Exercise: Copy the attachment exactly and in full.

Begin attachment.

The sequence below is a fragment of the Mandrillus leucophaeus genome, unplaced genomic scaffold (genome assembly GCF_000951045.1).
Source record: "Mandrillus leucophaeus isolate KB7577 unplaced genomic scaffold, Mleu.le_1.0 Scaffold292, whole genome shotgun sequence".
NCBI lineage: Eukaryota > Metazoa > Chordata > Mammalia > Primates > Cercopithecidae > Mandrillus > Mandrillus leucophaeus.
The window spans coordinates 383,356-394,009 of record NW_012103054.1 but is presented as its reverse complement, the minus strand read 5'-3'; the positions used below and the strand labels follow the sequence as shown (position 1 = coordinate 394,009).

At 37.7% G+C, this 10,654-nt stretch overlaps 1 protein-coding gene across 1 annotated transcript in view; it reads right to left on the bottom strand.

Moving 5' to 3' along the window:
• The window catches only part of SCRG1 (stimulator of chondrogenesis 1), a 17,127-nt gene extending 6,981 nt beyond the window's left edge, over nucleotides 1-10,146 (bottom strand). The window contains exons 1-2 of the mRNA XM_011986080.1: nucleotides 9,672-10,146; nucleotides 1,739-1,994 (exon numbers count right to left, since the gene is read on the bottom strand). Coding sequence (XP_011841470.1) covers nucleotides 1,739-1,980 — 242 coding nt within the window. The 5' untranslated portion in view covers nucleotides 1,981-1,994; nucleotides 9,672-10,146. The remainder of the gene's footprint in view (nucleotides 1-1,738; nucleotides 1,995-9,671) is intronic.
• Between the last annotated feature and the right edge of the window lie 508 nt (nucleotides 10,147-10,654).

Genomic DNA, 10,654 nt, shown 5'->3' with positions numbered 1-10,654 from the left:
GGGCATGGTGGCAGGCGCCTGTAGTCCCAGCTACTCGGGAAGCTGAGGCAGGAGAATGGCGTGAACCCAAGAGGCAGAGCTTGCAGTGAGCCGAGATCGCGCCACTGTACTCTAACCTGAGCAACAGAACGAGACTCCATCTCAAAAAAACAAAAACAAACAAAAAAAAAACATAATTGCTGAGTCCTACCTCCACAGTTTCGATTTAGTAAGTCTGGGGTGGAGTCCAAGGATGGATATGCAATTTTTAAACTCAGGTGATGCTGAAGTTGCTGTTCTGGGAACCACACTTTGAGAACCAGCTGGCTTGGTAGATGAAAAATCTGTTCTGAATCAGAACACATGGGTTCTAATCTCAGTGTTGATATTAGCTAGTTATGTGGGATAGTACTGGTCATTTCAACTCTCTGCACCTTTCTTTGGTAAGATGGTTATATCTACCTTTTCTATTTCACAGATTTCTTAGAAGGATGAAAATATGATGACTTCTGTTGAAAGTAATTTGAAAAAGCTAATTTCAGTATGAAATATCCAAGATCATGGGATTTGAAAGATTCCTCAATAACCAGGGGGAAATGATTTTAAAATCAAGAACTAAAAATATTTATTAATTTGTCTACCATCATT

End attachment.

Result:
The sequence below is a fragment of the Mandrillus leucophaeus genome, unplaced genomic scaffold (genome assembly GCF_000951045.1).
Source record: "Mandrillus leucophaeus isolate KB7577 unplaced genomic scaffold, Mleu.le_1.0 Scaffold292, whole genome shotgun sequence".
NCBI lineage: Eukaryota > Metazoa > Chordata > Mammalia > Primates > Cercopithecidae > Mandrillus > Mandrillus leucophaeus.
The window spans coordinates 383,356-394,009 of record NW_012103054.1 but is presented as its reverse complement, the minus strand read 5'-3'; the positions used below and the strand labels follow the sequence as shown (position 1 = coordinate 394,009).

At 37.7% G+C, this 10,654-nt stretch overlaps 1 protein-coding gene across 1 annotated transcript in view; it reads right to left on the bottom strand.

Moving 5' to 3' along the window:
• The window catches only part of SCRG1 (stimulator of chondrogenesis 1), a 17,127-nt gene extending 6,981 nt beyond the window's left edge, over nucleotides 1-10,146 (bottom strand). The window contains exons 1-2 of the mRNA XM_011986080.1: nucleotides 9,672-10,146; nucleotides 1,739-1,994 (exon numbers count right to left, since the gene is read on the bottom strand). Coding sequence (XP_011841470.1) covers nucleotides 1,739-1,980 — 242 coding nt within the window. The 5' untranslated portion in view covers nucleotides 1,981-1,994; nucleotides 9,672-10,146. The remainder of the gene's footprint in view (nucleotides 1-1,738; nucleotides 1,995-9,671) is intronic.
• Between the last annotated feature and the right edge of the window lie 508 nt (nucleotides 10,147-10,654).

Genomic DNA, 10,654 nt, shown 5'->3' with positions numbered 1-10,654 from the left:
GGGCATGGTGGCAGGCGCCTGTAGTCCCAGCTACTCGGGAAGCTGAGGCAGGAGAATGGCGTGAACCCAAGAGGCAGAGCTTGCAGTGAGCCGAGATCGCGCCACTGTACTCTAACCTGAGCAACAGAACGAGACTCCATCTCAAAAAAACAAAAACAAACAAAAAAAAAACATAATTGCTGAGTCCTACCTCCACAGTTTCGATTTAGTAAGTCTGGGGTGGAGTCCAAGGATGGATATGCAATTTTTAAACTCAGGTGATGCTGAAGTTGCTGTTCTGGGAACCACACTTTGAGAACCAGCTGGCTTGGTAGATGAAAAATCTGTTCTGAATCAGAACACATGGGTTCTAATCTCAGTGTTGATATTAGCTAGTTATGTGGGATAGTACTGGTCATTTCAACTCTCTGCACCTTTCTTTGGTAAGATGGTTATATCTACCTTTTCTATTTCACAGATTTCTTAGAAGGATGAAAATATGATGACTTCTGTTGAAAGTAATTTGAAAAAGCTAATTTCAGTATGAAATATCCAAGATCATGGGATTTGAAAGATTCCTCAATAACCAGGGGGAAATGATTTTAAAATCAAGAACTAAAAATATTTATTAATTTGTCTACCATCATT